Bête noire no more: The effects of code switching in a high poverty, urban high school in Tennessee
The study was conducted to investigate how African American (AA) teachers’ use of code switching during instruction impacted student achievement, student-teacher relationships, and the educational environment. The study explored sociolinguistic and sociopolitical phenomena by using an ethnographic approach by conducting two case studies that generated four theoretical propositions using Grounded Theory that answered two overarching research questions and two sub questions. Data sets included discursive interviews, the researcher’s fieldnotes, audio transcription analyses, and collected artifacts and documents. The researcher found that AA teachers use code switching as a means of communicating concepts and reinforcing sociocultural norms; consequently, the teachers implemented teaching strategies specifically targeted towards AA students in order promote student learning and academic achievement. AA teachers integrate code switching as a component of their classroom management strategies, and two dominant strategies are forming interdependent relationships and a community-like atmosphere in their classrooms. Instead of explicitly code switching between Standard American English (SAE) and African American Vernacular English (AAVE,) the AA teachers more often combine SAE and AAVE during instruction, creating a hybrid of the two dialects. AA participants shared ambivalent attitudes towards professional development about sociolinguistics and AAVE, due to the absence of training or support from the district and other educators. The findings suggested more research should be conduced on the sociolinguistic concepts of diglossia and language mixing as they pertain to second language acquisition.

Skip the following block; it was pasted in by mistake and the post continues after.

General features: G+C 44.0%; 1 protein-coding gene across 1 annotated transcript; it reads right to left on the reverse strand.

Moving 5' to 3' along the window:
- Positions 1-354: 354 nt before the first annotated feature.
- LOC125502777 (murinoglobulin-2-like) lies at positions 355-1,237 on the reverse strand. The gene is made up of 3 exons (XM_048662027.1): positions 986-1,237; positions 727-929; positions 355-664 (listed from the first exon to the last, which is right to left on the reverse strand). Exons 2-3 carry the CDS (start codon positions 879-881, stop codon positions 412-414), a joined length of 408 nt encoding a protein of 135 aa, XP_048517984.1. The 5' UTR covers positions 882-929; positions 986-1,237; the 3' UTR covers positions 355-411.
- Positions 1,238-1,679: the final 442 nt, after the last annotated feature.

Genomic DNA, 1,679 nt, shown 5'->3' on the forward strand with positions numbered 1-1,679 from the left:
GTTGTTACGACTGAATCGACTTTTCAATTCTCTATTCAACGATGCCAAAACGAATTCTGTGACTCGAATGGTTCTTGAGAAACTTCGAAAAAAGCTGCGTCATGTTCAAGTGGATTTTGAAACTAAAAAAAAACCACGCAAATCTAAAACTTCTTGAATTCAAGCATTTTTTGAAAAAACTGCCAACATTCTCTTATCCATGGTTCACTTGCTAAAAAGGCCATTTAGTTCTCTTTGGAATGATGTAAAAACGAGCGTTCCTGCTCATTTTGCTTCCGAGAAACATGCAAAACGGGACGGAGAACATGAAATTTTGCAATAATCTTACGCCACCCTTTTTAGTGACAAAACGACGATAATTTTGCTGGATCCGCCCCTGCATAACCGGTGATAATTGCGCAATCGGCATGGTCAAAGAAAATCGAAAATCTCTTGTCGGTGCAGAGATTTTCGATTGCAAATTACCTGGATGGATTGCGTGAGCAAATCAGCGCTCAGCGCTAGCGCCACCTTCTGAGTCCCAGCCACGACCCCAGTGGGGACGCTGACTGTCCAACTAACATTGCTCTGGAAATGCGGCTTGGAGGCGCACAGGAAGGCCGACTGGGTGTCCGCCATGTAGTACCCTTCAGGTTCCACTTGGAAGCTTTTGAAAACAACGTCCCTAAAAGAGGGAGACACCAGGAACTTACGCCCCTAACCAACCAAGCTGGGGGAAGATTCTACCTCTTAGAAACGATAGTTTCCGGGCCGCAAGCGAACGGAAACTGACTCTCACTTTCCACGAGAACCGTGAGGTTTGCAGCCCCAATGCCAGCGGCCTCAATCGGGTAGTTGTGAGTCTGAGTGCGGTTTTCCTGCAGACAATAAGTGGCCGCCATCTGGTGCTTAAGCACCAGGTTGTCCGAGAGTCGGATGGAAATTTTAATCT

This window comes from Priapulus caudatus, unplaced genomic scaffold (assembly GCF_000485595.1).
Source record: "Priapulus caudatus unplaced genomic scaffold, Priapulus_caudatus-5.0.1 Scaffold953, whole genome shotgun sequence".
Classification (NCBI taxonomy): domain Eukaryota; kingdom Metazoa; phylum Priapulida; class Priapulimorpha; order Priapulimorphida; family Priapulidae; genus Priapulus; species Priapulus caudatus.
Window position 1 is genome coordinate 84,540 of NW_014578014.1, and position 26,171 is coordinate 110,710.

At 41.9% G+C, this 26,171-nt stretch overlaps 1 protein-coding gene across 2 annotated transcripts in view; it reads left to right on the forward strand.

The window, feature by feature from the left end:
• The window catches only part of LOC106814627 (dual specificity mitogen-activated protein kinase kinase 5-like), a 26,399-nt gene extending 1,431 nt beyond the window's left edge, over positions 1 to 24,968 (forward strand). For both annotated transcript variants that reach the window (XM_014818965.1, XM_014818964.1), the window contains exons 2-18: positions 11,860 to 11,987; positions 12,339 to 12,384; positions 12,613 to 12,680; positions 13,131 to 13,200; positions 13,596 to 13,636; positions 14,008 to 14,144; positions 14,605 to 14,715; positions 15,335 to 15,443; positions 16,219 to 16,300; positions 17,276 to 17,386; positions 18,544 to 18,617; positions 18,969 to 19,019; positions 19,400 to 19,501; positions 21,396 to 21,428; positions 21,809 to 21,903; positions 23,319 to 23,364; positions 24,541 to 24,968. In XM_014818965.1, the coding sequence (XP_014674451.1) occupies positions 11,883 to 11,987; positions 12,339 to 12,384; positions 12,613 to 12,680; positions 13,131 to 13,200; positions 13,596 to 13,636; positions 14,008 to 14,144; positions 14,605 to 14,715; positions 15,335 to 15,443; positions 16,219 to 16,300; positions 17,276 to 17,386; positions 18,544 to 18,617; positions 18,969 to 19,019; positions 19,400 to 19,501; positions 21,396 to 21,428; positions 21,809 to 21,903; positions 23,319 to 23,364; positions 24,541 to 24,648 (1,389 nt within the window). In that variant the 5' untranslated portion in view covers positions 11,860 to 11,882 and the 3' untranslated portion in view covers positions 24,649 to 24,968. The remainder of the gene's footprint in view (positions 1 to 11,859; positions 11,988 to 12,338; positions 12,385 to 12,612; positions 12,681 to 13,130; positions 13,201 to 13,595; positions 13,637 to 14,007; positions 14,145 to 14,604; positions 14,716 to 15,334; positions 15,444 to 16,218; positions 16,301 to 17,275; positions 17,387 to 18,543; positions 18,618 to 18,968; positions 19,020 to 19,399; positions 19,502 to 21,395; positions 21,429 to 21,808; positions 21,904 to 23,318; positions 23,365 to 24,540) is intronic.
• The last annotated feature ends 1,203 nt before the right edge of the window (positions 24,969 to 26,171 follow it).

Language arts|African American Studies|Black studies|Sociolinguistics|Curriculum development
Meghen L Sanders,
"Bête noire no more: The effects of code switching in a high poverty, urban high school in Tennessee"
ETD Collection for Tennessee State University.